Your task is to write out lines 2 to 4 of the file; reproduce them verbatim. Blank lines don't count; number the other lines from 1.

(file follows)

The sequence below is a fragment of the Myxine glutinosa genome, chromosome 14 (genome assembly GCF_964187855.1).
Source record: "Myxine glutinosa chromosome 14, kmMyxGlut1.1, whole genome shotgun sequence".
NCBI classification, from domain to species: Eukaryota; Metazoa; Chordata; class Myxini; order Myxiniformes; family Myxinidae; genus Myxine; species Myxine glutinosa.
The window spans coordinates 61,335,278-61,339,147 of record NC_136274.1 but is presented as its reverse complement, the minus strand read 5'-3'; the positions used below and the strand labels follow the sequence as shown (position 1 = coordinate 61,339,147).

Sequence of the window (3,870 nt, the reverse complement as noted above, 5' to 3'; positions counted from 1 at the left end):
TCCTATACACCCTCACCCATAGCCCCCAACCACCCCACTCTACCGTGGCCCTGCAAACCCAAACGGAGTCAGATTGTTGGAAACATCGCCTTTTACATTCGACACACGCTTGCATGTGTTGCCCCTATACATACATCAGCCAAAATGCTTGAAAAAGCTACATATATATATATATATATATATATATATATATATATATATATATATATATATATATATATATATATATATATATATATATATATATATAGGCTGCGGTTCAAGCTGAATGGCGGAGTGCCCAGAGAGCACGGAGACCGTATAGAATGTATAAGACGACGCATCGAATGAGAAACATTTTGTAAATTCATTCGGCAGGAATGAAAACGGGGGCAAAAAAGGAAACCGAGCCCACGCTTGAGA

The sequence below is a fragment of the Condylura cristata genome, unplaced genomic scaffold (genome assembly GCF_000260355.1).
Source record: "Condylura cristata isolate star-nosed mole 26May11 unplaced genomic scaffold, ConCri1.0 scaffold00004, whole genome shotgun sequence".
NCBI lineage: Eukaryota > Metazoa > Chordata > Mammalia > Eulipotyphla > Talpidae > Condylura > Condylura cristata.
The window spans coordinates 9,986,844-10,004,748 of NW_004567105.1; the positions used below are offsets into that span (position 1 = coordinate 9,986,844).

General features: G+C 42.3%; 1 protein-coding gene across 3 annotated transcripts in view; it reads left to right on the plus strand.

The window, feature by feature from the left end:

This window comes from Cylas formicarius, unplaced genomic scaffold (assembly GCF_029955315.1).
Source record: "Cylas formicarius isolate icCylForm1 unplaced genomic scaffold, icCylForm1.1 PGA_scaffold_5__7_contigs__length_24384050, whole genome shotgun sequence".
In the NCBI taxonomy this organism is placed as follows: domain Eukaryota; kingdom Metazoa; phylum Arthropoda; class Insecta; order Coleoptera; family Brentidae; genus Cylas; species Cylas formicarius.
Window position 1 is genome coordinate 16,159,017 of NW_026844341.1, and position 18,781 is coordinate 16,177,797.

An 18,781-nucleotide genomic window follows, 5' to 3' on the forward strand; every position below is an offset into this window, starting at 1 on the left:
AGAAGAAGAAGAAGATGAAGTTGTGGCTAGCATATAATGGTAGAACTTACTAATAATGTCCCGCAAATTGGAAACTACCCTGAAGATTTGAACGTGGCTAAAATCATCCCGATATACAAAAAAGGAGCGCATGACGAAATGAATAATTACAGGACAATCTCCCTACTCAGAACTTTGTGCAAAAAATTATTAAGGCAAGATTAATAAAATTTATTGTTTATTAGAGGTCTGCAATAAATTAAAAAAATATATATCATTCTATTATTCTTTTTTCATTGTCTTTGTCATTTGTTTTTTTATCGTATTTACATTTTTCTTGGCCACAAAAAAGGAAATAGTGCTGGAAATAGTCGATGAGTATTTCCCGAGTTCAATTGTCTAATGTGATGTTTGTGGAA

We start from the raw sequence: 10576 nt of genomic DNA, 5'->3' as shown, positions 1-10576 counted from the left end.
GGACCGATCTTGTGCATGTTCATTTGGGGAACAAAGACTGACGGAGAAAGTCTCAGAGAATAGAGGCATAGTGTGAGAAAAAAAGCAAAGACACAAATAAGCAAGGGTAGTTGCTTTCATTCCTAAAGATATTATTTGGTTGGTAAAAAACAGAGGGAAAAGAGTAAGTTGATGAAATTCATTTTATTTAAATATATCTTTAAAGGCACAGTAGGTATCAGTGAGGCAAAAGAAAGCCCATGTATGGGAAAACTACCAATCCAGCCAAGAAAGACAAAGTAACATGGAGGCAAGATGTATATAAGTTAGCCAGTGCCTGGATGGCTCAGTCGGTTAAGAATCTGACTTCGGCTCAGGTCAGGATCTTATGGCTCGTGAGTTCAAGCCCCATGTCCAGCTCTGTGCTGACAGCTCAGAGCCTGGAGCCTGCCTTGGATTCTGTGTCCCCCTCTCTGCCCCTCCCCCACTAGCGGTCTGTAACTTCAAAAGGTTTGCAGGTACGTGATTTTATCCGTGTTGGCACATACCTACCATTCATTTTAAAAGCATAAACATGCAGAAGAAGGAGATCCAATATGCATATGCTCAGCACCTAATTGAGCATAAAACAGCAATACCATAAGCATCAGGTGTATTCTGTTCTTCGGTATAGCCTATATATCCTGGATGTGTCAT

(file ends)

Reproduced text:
Source record: "Myxine glutinosa chromosome 14, kmMyxGlut1.1, whole genome shotgun sequence".
NCBI classification, from domain to species: Eukaryota; Metazoa; Chordata; class Myxini; order Myxiniformes; family Myxinidae; genus Myxine; species Myxine glutinosa.
The window spans coordinates 61,335,278-61,339,147 of record NC_136274.1 but is presented as its reverse complement, the minus strand read 5'-3'; the positions used below and the strand labels follow the sequence as shown (position 1 = coordinate 61,339,147).